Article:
I’ve recently adopted a similar approach to my Ironman bike training, and with excellent results so far. Each week I put in five rides on a CycleOps 300PT indoor trainer. Each of these rides is 30 to 45 minutes long and two feature very challenging high-intensity work. On Saturdays I hop on my Kestrel Airfoil and ride long. My power numbers are as high as they have ever been, but my time commitment to bike training is much smaller than it has been in the past. Try it and you’ll see.

5. A dozen century training rides won’t give you much more cycling endurance than two or three

I just mentioned that the fastest female Ironman cyclist in history completes only a handful of four-plus-hour rides before competing in an Ironman. This practice is in contrast to that of many competitive Ironman triathletes, who start doing multi-hour rides months before race day. But Tyler Stewart’s success proves what common sense would suggest: that it’s simply not necessary to do a ton of long rides that are close to the Ironman bike leg distance to build the cycling endurance needed for a successful Ironman.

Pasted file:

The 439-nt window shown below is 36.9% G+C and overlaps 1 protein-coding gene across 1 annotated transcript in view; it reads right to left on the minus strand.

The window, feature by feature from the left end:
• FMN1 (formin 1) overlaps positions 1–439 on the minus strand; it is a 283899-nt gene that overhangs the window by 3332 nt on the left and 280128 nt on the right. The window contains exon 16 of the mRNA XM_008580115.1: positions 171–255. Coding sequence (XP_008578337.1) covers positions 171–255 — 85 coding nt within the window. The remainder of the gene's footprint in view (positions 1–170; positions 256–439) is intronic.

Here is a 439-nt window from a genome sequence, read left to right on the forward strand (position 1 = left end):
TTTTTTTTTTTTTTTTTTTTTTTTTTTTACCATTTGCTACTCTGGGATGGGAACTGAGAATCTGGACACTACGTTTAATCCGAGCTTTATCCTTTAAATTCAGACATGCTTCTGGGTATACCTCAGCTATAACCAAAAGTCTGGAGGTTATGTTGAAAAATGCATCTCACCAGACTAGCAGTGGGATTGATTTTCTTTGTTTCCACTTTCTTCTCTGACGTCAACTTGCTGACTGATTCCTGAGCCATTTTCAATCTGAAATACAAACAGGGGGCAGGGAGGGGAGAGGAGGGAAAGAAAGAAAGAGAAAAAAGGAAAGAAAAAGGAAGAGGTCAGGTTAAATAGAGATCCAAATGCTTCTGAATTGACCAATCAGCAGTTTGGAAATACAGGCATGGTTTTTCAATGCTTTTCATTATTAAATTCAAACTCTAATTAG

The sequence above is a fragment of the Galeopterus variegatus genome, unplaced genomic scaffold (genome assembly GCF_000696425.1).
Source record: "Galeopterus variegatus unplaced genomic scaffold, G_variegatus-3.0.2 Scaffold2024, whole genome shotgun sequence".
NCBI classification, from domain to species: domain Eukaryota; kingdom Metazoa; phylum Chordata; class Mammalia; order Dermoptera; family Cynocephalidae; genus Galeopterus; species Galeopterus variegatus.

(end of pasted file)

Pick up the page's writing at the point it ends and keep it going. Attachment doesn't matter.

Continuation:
If you build a solid foundation of cycling fitness by doing a lot of the hard threshold and interval training that so many athletes avoid, and by regularly doing fairly aggressive long rides in the 2.5- to 3.5-hour range, you can easily extend the range of your pedaling power to encompass the full Ironman distance by incrementally increasing the distance of your weekly long ride from, say, 60 miles to 100 miles through the last eight weeks of your training preceding your taper. With this approach you will cultivate adequate endurance without doing so at the expense of pure power, and with minimal risk of burning out, and, not least importantly, without wasting a second of your valuable time.

Matt Fitzgerald, is a journalist and author specializing in the topics of health, fitness, nutrition and endurance sports training. His work appears regularly in publications such as Runner's World, Triathlete, Her Sports and Running Times. He has also authored and coauthored numerous books, including Triathlete Magazine's Complete Triathlon Book, which has sold more than 60,000 copies since its publication in 2003. In addition, he has designed numerous training plans for runners and triathletes. Learn more at